[Updated 17 August 2014: I’ve just noticed in the schedule of motions for our diocesan synod that there is no reference to “Bill 4” – there, it is referred to as “Statute 711”. I have updated below to reflect this. It has also had some of the material from GSTHW stripped away. Furthermore, there is no mention in the GSTHW minutes of anything about Bill 4 until you get to the fourth day of the meeting of GSTHW when it, with 8 other Bills, is confirmed by a motion from the chair].
Recently, General Synod Te Hinota Whanui (GSTHW) passed Bill 4/Statute 711 to alter our Constitution. This needs now to be debated and voted on in diocesan synods and hui amorangi; and if it passes there, it goes back to a newly elected GSTHW for another vote there; and if it passes that, after a year it becomes law. Usually, once GSTWH passes something the first time, it has a generally smooth ride until it becomes law and our Constitution is changed.
But I am questioning: what would happen if we didn’t pass this particular Bill? What would we loose? What would we gain?
Let’s just push “pause” a moment and not rush forward. Because I think we may have a lot to gain by not passing it, and nothing to loose…
What is Bill 4/Statute 711 about? What will it achieve?
Our church has formularies (agreed belief and practice). Services which are formularies are authorised for use – and that is recognised by our parliament in the Church of England Empowering Act 1928. Our property and income etc. belongs to the community that uses the authorised services and holds to the beliefs and practices of our formularies.
Bill 4 (some may be surprised) acknowledges that much of what we have been doing is “inconsistent with the 1928 Act and lacks fundamental authorisation in the first place.” [This is in the Notes to support the Bill, and these notes are noticeably missing from the Statute seeking our diocesan assent].
What Bill 4/Statute 711 seeks to do is legally expand “authorised services” from the formularies to allow bishops, for example, to authorise services beyond the current flexibility.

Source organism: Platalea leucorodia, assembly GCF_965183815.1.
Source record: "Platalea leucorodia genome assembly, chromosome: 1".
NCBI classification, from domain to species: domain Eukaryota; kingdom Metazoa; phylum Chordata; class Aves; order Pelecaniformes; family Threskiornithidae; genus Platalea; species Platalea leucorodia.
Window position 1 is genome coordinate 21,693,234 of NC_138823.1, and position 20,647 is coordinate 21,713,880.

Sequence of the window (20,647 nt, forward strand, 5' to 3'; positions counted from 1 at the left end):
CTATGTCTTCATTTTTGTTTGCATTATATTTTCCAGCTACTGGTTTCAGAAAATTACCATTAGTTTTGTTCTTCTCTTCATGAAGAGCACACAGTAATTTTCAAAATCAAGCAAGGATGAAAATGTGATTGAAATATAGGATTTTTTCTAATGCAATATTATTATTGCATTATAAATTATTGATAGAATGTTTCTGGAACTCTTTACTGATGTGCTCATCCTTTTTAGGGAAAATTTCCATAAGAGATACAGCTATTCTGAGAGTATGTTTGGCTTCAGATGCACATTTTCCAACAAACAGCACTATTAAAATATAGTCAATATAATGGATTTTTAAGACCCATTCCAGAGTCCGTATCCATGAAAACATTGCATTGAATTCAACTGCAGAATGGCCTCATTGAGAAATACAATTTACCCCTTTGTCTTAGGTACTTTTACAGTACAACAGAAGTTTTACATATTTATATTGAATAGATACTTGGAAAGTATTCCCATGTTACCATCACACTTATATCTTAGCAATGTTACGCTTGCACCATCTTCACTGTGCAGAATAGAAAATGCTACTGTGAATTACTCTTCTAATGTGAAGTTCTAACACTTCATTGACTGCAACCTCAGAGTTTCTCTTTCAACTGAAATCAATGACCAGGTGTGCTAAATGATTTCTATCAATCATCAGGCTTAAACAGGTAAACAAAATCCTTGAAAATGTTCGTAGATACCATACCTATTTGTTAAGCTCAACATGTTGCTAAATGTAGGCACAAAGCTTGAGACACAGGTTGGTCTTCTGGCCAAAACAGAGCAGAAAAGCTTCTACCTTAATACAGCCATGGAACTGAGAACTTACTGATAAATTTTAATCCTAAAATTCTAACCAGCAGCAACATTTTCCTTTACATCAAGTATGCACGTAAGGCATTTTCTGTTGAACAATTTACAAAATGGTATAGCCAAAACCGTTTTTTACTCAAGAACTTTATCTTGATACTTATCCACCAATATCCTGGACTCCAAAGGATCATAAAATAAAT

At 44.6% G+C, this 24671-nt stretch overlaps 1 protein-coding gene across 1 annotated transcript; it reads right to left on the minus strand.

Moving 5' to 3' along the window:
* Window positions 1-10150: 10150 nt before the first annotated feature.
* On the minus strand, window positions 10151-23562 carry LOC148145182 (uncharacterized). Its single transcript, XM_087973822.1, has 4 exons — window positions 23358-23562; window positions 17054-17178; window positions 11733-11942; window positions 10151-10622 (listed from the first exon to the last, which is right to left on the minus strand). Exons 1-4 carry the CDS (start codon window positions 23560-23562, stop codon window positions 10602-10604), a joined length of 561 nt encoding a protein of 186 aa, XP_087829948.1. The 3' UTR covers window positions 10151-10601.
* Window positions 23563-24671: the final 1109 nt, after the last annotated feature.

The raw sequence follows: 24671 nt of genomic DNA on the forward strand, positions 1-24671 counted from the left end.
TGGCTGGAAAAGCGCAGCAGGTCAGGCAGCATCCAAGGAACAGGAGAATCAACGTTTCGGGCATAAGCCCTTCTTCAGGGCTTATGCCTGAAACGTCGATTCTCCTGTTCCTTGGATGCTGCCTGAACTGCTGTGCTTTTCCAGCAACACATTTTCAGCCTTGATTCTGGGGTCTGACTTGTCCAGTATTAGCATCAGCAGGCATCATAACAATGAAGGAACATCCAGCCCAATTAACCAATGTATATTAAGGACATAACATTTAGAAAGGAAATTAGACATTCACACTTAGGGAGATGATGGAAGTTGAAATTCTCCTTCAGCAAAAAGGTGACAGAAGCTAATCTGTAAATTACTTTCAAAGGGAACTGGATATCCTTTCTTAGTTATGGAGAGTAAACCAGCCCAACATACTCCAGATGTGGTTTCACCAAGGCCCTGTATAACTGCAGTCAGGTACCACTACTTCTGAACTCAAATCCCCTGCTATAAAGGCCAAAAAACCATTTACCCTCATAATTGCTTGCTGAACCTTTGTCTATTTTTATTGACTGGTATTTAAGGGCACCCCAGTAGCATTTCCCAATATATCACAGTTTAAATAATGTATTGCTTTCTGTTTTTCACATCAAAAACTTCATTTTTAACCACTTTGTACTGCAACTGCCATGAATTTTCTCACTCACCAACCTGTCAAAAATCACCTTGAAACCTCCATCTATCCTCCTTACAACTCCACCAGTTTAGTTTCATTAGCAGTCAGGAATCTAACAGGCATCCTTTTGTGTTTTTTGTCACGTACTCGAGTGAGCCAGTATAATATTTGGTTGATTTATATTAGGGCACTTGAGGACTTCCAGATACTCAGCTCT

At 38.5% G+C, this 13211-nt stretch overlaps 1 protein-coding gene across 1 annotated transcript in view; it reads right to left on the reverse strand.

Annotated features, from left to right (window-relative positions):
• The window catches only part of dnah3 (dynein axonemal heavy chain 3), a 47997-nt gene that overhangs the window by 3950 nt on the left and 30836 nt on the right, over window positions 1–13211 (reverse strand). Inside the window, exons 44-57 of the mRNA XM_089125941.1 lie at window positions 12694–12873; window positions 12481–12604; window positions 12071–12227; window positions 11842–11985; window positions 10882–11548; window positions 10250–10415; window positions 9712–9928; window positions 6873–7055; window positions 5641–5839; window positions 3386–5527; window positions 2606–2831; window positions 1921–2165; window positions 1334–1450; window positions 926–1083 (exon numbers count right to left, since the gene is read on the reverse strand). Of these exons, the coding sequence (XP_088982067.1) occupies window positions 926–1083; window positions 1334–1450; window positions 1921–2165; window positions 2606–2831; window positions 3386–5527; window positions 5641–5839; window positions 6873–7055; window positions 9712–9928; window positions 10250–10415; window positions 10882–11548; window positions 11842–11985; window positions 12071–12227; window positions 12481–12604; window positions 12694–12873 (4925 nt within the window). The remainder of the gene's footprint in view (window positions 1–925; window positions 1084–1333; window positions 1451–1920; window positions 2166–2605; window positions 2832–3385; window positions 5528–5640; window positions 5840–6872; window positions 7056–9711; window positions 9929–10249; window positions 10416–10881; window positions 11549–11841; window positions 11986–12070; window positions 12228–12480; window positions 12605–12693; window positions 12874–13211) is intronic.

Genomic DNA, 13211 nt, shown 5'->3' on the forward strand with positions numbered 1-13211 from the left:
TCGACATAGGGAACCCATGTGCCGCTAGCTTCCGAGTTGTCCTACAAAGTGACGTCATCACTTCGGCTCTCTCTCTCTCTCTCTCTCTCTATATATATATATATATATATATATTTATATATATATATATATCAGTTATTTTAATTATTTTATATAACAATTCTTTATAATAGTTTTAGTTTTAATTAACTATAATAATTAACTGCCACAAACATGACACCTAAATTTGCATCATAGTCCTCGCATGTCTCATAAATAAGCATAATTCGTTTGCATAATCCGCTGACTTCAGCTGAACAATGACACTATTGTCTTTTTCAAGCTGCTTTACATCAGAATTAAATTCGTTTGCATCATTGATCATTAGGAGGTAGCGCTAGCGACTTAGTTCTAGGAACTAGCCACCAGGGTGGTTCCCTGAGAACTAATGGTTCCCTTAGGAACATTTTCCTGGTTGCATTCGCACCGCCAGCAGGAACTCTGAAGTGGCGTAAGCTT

Suspiciously? uniquely, Bill 4/Statute 711 if passed, and the changes made to our Constitution, does not produce what the Bill’s intended! Another Bill will have to follow, its wording not yet specified, which will, only then, enable the broadening of “authorised services”.
Pause: what if we don’t vote to assent to Bill 4/Statute 711 towards its confirmation? What happens then? What are the consequences? My suspicion: we have nothing to loose and may have a lot to gain.
Correct me if I am wrong, but I do not think there is any other Anglican province which allows the sort of flexibility we have in our current authorised services, our formularies. Just some examples: for the Eucharist the only words that our church has as fixed and required are those of the Eucharistic Prayer, the Great Thanksgiving. And for those words we can use any Eucharistic Prayer authorised in any Anglican church anywhere in the Anglican Communion. And that includes any of the framework Eucharistic Prayers (for example the two in TEC’s BCP 1979, etc). I would be surprised if anyone can tell me how many Eucharistic Prayers that actually is! And, remember, that’s all that is required – everything else in your Eucharistic liturgy you can draw from wherever you like – or just make it up.
For a non-eucharistic service we similarly have the omni-flexible A Form for Ordering A Service of the Word. What can not fit into this particular formulary?!
With currently our agreed formularies being so broad and incredibly flexible, surely it stretches our integrity to refer to our worship as “common prayer”? What is actually not flexible enough that Bill 4/Statute 711 is required? If you are in favour of Bill 4/Statute 711, the onus is on you to tell us why our agreements need to be widened even further than they currently are – with our current formularies so wide, other members of the Anglican Communion must look on our agreements with disbelief!
Some might suggest that we need Bill 4/Statute 711 in order to give Motion 30 (to bless committed same-sex couples) legal traction. I do not think so. Bill 4 [in the Notes to Support the Bill, missing from Statute 711 as we receive it for diocesan assent] insists that it will cover services
(a) Based on ‘A Form for Ordering a Service of the Word’ and/or ‘An Alternative Form for Ordering The Eucharist’ [being our existing framework for liturgical development]
(b) Not inconsistent with the teachings of the Formularies…
(d) Will generally be suitable for occasional and non-controversial services in the life of the Church
If we cannot bless committed same-sex couples within the current formularies, we will not be able to do so should Bill 4/Statute 711 (and its required-to-make-it-work future Bill) pass.
Can you tell me anything that will be gained by passing Bill 4? If not – don’t pass it; speak and vote against it at your diocesan synod or hui amorangi; and advocate with others not to let it pass.
What do you think?